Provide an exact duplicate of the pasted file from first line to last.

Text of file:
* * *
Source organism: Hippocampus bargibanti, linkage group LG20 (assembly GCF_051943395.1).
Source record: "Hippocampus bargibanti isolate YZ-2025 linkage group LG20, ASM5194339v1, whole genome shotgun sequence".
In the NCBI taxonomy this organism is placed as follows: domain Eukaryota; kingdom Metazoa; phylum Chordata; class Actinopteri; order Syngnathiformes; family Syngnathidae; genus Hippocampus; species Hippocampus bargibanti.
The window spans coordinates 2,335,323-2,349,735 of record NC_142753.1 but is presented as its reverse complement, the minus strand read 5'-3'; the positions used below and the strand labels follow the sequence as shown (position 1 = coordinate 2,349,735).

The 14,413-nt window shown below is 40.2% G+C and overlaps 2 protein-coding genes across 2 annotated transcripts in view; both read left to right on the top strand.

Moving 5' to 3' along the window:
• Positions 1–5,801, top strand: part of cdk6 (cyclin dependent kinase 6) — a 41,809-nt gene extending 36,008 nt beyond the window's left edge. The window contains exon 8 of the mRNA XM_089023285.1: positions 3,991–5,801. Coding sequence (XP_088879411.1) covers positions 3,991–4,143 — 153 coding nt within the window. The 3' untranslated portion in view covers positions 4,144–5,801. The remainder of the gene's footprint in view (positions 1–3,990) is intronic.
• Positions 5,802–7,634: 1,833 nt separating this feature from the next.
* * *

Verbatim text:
Source organism: Hippocampus bargibanti, linkage group LG20 (assembly GCF_051943395.1).
Source record: "Hippocampus bargibanti isolate YZ-2025 linkage group LG20, ASM5194339v1, whole genome shotgun sequence".
In the NCBI taxonomy this organism is placed as follows: domain Eukaryota; kingdom Metazoa; phylum Chordata; class Actinopteri; order Syngnathiformes; family Syngnathidae; genus Hippocampus; species Hippocampus bargibanti.
The window spans coordinates 2,335,323-2,349,735 of record NC_142753.1 but is presented as its reverse complement, the minus strand read 5'-3'; the positions used below and the strand labels follow the sequence as shown (position 1 = coordinate 2,349,735).

The 14,413-nt window shown below is 40.2% G+C and overlaps 2 protein-coding genes across 2 annotated transcripts in view; both read left to right on the top strand.

Moving 5' to 3' along the window:
• Positions 1–5,801, top strand: part of cdk6 (cyclin dependent kinase 6) — a 41,809-nt gene extending 36,008 nt beyond the window's left edge. The window contains exon 8 of the mRNA XM_089023285.1: positions 3,991–5,801. Coding sequence (XP_088879411.1) covers positions 3,991–4,143 — 153 coding nt within the window. The 3' untranslated portion in view covers positions 4,144–5,801. The remainder of the gene's footprint in view (positions 1–3,990) is intronic.
• Positions 5,802–7,634: 1,833 nt separating this feature from the next.